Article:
PET stands for Positron Emission Tomography. The PET scan uses injected radioactive glucose (radiotracer or radioactive tracer) to target cancer cells in the body. PET scans can show where cancerous cells are located within the body based on glucose concentrations. Medical professionals can utilize PET scans to determine potential treatment options.
Compared to CT scans alone, PET scans can detect more cancerous sites. This makes PET scans useful for detecting new or recurring cancer.
PET scans generate detailed images that are not possible with other tests. Exploratory surgery is more invasive and expensive compared to PET scans. With this kind of scan, it is possible to determine where, how much, and how fast a tumour is growing. The purpose of PET scans is to help guide treatment by determining where the cancer has spread to and how well a particular cancer treatment is working.
It shows images of slices of soft tissue using magnets and radio waves, showing which tissues are unhealthy. With PET scans, potential cancer is detected sooner than with other tests. After cancer has been treated, PET scans are used as a follow-up to detect recurrences.
It is safe to undergo a PET scan, and the benefits far outweigh the risks. However, there are always some risks associated with medical tests. Radiographers and doctors ensure that the expected benefits outweigh these risks before scheduling a scan.
A pregnancy scan should only be performed in an emergency for pregnant women because it may pose a risk to the developing baby. Pregnant women should contact the department beforehand. Also, let the scanning department know in advance if you’re breastfeeding. Following the application of the radioactive drug, you may need to discontinue breastfeeding for a period of time. Make sure you store enough expressed milk for at least one feeding.
Having a PET scan exposes you to a small amount of radiation, which increases your chances of developing cancer in the future. If this is concerning to you, talk to your doctor.
The radioactive tracer can cause allergic reactions in some people. These reactions usually manifest as weakness, sweating, and difficulty breathing. If you feel unwell, call your radiographer immediately.
What Happens Before The Scan
In general, you should stop eating a few hours before a PET scan. The day before the scan, you may be instructed not to do any strenuous exercise for 12 to 24 hours. If not eating is a problem for you, such as if you are diabetic, call the phone number on your appointment letter.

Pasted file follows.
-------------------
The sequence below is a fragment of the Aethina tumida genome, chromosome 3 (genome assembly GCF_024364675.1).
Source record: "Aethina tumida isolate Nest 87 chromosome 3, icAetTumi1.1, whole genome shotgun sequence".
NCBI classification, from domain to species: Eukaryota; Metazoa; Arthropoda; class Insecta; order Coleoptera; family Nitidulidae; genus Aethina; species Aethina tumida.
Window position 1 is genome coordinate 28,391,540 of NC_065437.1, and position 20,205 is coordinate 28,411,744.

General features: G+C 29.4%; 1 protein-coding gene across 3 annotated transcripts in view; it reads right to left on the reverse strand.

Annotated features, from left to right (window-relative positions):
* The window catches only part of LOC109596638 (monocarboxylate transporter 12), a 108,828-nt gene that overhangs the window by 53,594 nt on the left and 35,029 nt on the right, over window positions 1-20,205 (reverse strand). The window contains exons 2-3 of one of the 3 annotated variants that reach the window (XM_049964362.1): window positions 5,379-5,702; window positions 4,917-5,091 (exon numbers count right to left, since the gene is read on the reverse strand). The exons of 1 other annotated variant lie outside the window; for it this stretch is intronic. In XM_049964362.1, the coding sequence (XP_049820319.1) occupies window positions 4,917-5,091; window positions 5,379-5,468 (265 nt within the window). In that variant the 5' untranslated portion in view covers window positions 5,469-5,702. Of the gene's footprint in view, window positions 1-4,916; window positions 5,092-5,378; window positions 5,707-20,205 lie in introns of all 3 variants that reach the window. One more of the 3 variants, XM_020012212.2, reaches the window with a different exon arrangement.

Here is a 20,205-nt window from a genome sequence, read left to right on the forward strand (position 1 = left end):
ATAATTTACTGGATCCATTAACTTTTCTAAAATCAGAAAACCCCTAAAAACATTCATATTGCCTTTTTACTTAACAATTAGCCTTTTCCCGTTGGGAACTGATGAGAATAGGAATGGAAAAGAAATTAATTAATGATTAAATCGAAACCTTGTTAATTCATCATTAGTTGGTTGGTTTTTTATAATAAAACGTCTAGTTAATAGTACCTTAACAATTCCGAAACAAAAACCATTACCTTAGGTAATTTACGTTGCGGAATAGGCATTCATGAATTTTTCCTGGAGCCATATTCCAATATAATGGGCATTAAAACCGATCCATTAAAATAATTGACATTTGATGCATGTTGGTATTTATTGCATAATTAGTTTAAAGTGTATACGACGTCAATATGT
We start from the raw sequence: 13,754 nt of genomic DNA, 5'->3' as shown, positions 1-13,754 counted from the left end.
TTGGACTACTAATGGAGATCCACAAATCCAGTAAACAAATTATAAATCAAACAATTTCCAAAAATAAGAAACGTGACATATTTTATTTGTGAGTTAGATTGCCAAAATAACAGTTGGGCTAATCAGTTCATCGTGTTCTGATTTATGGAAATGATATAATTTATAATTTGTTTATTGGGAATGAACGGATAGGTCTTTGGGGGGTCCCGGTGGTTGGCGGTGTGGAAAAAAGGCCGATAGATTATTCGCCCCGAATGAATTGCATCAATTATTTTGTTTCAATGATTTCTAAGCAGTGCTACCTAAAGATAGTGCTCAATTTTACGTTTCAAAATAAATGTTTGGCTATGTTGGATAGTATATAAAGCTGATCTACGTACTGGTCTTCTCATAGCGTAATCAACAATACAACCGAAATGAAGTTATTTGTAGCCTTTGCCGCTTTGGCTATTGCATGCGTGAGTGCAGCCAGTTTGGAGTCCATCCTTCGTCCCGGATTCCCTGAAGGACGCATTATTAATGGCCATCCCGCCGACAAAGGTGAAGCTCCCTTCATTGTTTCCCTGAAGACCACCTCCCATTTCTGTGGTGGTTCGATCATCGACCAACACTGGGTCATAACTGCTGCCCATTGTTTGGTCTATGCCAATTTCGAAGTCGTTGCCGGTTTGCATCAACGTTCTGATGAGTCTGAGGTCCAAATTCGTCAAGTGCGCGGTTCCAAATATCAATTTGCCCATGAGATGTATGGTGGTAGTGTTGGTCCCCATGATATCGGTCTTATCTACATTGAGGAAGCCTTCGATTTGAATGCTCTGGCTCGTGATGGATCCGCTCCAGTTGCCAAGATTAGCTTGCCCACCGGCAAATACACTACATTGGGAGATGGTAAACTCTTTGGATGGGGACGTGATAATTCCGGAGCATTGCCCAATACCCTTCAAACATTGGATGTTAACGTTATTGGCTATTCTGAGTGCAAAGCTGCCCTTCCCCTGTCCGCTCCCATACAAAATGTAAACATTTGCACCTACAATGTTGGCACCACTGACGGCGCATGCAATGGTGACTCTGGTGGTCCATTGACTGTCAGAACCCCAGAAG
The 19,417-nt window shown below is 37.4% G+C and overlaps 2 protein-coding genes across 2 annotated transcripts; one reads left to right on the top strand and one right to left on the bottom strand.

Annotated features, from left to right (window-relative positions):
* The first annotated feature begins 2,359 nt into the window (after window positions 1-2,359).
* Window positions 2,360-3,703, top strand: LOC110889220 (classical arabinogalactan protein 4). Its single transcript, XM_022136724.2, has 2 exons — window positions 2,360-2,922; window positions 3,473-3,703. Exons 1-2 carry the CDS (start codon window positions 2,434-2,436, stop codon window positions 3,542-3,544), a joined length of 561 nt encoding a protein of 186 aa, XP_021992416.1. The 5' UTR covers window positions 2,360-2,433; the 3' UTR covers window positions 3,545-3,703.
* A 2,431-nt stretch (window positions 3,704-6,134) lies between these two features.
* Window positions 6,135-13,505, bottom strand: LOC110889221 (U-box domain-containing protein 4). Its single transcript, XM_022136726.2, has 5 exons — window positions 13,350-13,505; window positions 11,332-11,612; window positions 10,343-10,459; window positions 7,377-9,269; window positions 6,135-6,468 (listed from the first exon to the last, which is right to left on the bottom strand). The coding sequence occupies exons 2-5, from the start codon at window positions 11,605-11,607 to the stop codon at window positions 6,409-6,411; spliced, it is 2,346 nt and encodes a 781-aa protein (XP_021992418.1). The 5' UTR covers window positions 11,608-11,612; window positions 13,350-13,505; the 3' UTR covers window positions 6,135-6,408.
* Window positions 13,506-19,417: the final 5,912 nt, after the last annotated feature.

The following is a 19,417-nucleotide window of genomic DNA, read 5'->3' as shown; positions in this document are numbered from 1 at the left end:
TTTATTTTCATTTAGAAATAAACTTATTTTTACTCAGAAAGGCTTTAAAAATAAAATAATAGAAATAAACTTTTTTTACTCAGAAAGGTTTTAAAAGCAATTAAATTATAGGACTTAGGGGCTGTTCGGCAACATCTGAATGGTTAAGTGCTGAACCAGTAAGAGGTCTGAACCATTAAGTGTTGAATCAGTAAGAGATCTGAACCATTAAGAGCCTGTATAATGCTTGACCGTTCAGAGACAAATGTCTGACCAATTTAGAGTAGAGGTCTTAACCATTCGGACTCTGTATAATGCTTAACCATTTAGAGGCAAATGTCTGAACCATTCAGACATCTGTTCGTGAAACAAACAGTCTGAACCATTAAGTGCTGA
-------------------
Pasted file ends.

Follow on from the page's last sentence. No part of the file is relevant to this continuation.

Having a scan can cause people to feel claustrophobic. If you feel like this before your test, you should contact the department staff. To make you feel comfortable and to make sure you understand what is going on, they can support you by providing more information. You can get medicine from your doctor to help you relax, if needed.
A hospital gown must be worn. If you wear jewellery, coins, belts, or a wired bra, you must take them off. The metal will interfere with the images the scanner produces.
Before the scan, you will receive an injection of a radiotracer. It is important that you rest during this time and do not move too much.
What to Expect During The Scan
A PET scan creates a 3D image of your body. The scanner is operated by a radiographer. An average scan lasts 45 to 60 minutes. Expect to spend at least an hour in the department before your scan.
In the scanning room, you are escorted by your radiographer. There is a large PET machine that resembles a doughnut. Generally, you lie flat on the back of the machine during the scan. Your radiographer leaves the room once you are in the correct position. An intercom allows you to communicate with each other.
A radioactive sugar is used as a tracer. Fluorodeoxyglucose (FDG) is the one most commonly used. In areas where cancer cells are growing and reproducing, they are very active and require energy to grow. FDG is taken up by active cancer cells, which shows up brighter on the scan.
Considerations for After Your Scan
Pregnant women and new-borns should avoid contact with you for six hours after the scan.
Radiation levels emitted by the radioactive tracer are very low and disappear very quickly. Before you leave, the radiographer removes the cannula from your arm. At that point, you are free to eat and drink as usual.
You will receive your results within a week or two after your scan is evaluated by a specialist. During the scan, you won’t receive any results. It can be stressful to wait for the results. How long it will take to get them will be explained to you by your doctor or nurse.